Many years ago, I asked a conductor a question—a standard question: “Do you feel an obligation to program new music?” He said yes, though somewhat hesitantly. And then he said, “Frankly, I think we should program music of the past that is never or seldom played, and ought to be known. We ought to rescue music whose light is under a bushel.”

I thought of him last night, as I sat down to a concert of the New York Philharmonic. The concert began with a concerto for orchestra by a famous Hungarian composer. I am not talking about Bartók’s, written in 1943. I’m talking about Kodály’s, written in 1940. And the concert ended with the Symphony No. 1 of Bohuslav Martinů, written in 1942. (Martinů, a Czech, lived from 1890 to 1959.) Neither of these works had ever been played by the Philharmonic.

On the podium last night was a guest: Jakub Hrůša, a Czech born in 1981. He is the chief conductor of the Bamberg Symphony, in Germany. From Wikipedia comes this interesting bit of information: “The orchestra was formed in 1946 mainly from German musicians expelled from Czechoslovakia after WWII, who had previously been members of the German Philharmonic Orchestra of Prague.”

So, the Kodály Concerto for Orchestra. It is a virtuosic piece, requiring virtuosic conducting and virtuosic playing. It received such conducting and such playing. (There were smudges in the orchestra here and there, but these were of little import.) In the main, the piece is gay, festive. A pleasure to hear, and, it seems, to play.

Like any other concerto for orchestra, the piece highlights many “first-deskmen,” as we used to call principal players, in the bad old days. I will mention just two. Cynthia Phelps handled the viola part with relish and beauty. People like to mock viola players (for reasons we could get into). But hardly any instrument can beat it for beauty of sound. Mindy Kaufman handled the piccolo, piping with spirit and expertise.

Piccolo players cannot live by The Stars and Stripes Forever alone.

Following the concerto—the concerto for orchestra—there was another concerto: for piano and orchestra. It was Liszt’s No. 1, in E flat. The soloist was Yuja Wang—who was on. Really on. Yuja at her most dazzling. She played with extraordinary accuracy, and all the flair you could want. Her passagework was so smooth—so limpid, so lacy—it practically defied belief. Do her arms and hands not have bones and nerves? Anything to impede them? Does a piano not have hammers, moving up and down? When she wanted to be lacy, she was lacy, yes. But when octaves or chords needed thunder, she did not stint on the thunder.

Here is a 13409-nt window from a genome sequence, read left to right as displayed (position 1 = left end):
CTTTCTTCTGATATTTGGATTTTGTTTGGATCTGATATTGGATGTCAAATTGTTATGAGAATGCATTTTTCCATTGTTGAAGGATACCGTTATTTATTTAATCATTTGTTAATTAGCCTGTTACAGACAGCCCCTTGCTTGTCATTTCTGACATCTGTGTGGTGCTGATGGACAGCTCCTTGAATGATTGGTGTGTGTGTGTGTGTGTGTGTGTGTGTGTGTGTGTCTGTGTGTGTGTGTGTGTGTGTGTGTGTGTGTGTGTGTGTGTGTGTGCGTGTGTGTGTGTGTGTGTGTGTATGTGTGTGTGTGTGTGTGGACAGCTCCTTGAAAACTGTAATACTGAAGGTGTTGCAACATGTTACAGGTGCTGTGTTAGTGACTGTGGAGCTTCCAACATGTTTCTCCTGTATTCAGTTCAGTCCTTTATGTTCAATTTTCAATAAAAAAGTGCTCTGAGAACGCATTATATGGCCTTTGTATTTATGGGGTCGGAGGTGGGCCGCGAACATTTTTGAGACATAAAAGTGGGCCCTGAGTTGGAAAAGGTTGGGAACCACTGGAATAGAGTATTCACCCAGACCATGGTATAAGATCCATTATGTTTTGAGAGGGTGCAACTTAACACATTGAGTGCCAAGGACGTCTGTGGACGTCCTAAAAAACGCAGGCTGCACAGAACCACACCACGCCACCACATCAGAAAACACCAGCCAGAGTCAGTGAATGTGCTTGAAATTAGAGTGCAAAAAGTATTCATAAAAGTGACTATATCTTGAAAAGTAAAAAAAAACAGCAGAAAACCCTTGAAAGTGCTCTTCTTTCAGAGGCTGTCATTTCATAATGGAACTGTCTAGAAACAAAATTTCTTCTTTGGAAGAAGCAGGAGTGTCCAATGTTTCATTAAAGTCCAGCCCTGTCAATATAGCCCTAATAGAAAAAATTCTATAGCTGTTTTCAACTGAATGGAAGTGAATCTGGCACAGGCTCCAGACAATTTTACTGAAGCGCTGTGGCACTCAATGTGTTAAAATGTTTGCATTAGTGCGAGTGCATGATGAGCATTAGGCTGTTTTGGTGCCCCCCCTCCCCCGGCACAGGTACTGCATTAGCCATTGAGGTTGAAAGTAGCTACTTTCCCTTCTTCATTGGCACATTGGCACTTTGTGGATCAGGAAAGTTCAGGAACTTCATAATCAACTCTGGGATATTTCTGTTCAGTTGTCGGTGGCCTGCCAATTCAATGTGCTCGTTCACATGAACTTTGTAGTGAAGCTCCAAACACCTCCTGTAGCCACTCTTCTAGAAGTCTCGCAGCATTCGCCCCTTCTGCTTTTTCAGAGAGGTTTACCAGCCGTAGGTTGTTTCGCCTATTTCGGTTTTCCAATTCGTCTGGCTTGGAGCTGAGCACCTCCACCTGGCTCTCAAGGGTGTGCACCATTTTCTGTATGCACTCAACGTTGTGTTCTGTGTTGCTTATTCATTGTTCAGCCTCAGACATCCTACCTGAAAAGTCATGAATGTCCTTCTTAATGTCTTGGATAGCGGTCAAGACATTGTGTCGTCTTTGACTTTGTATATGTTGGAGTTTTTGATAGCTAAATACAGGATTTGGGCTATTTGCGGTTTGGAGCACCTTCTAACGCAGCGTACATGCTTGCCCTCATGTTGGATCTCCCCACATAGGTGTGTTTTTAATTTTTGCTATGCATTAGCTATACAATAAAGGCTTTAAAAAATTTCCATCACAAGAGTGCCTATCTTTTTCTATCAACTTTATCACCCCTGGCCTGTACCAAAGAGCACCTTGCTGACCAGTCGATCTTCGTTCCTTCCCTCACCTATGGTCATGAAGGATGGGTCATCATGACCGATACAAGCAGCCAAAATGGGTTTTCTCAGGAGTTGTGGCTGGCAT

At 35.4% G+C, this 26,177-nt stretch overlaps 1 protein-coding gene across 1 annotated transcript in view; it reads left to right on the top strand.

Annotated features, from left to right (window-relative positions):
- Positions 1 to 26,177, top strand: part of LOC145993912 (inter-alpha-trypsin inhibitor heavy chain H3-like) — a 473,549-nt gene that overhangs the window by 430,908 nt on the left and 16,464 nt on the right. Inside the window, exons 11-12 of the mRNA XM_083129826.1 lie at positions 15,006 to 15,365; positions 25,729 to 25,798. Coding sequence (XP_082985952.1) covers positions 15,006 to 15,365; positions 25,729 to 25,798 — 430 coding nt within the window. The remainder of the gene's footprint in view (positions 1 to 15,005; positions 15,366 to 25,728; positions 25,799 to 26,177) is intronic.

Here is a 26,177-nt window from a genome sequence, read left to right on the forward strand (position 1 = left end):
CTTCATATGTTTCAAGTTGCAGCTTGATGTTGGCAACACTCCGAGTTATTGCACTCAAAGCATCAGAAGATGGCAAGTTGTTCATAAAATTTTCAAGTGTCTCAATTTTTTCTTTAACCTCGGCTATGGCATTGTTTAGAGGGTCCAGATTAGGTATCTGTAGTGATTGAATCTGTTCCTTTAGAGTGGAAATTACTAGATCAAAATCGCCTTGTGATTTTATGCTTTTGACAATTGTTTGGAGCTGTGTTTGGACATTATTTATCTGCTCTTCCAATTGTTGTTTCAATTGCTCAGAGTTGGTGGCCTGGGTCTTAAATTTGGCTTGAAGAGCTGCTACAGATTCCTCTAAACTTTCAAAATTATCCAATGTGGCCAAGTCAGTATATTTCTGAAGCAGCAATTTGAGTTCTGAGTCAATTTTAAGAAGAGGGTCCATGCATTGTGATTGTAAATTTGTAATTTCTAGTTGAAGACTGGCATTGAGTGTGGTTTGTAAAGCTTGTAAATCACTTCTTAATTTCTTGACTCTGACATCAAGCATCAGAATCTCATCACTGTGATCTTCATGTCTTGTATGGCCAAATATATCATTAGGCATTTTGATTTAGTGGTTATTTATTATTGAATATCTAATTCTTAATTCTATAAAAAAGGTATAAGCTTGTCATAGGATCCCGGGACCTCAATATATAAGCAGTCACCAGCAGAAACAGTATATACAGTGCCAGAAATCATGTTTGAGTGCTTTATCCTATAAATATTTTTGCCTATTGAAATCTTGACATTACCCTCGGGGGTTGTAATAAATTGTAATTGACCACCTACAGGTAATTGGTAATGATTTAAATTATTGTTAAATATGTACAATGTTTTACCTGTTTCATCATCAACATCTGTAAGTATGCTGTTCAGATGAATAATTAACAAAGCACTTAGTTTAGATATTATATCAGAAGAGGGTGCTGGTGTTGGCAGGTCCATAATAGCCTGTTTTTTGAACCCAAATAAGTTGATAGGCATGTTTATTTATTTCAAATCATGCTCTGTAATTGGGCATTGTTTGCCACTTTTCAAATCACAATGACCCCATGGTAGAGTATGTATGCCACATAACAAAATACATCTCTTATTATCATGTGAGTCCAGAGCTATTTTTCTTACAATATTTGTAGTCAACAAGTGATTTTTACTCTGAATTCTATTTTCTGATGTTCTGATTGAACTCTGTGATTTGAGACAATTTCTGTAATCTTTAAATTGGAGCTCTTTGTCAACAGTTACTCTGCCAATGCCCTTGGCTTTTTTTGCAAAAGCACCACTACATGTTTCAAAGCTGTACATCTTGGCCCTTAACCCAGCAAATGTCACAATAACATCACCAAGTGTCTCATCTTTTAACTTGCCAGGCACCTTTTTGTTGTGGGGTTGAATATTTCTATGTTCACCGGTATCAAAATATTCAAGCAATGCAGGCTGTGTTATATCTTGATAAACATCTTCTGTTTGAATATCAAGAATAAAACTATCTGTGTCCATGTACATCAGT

I believe Liszt would have grinned from ear to ear.

The clarinetist, Pascual Martínez Forteza, joined Wang for a nice duet or two. So, of course, did the triangle player: Christopher S. Lamb. This concerto features one of the most famous triangle parts in all of music. (You might say, and truly, that this is not a rich field.)

All in all, Yuja Wang and her friends—including Maestro Hrůša and Franz Liszt—provided a glorious romp.

She would play an encore, and I figured it would be Liszt, and I figured it would be a song transcription of his: his transcription of Schubert’s “Gretchen am Spinnrade” (which Schubert penned when he was but seventeen). This is one of Wang’s regular encores. And that is what she played.

She can play it better—with the melody singing out more. She was oddly mousy in the piece last night. Also, she can shape the piece more compellingly. But, listen, it was good enough.

A couple of footnotes. During the Liszt, a string broke—a piano string. This caused consternation, briefly, but Wang et al. carried on, without incident.

Also, fashionistas will want to know what the pianist was wearing: a slinky shoulderless dress, yellow; high, high—very high—heels, white; and oversize white-framed sunglasses. She looked marvelous, needless to say.

After intermission, that Martinů Symphony No. 1. By the way, Jakub Hrůša, his bio tells us, is the president of the International Martinů Circle. The conductor certainly did well by the composer in this symphony.

It is a colorful, intelligent, enjoyable symphony. It is in four movements, the first of which is rather Impressionistic. You hear washes of orchestral sound. There is a hint of jazz, or jazziness, I believe. (I confess that, as an American, I’m always hearing jazz, including in unlikely spots.) The second movement, a scherzo, is a real winner. It is bouncy, angular, jazzy (ahem). A ball.

Then comes the slow movement, Largo. There was some beautiful playing by the Philharmonic’s low strings in this music. The movement as a whole has much beauty. There is also an inexorability to it—a somber inexorability. I thought of another largo, from another symphony: Shostakovich’s Fifth, written about five years before Martinů’s No. 1. I am not suggesting that Martinů did any borrowing. I’m not even suggesting influence. I’m saying, only, that I was put in mind of the Shostakovich.

Martinů’s finale? It is mainly festive, celebratory, and it makes a fitting, uplifting finish.

I think I can speak for most of the audience: it was good, very good, to make the acquaintance of Martinů’s Symphony No. 1. What else is out there? What other music has its light hidden under a bushel? Well, for starters, Martinů wrote five more symphonies . . .

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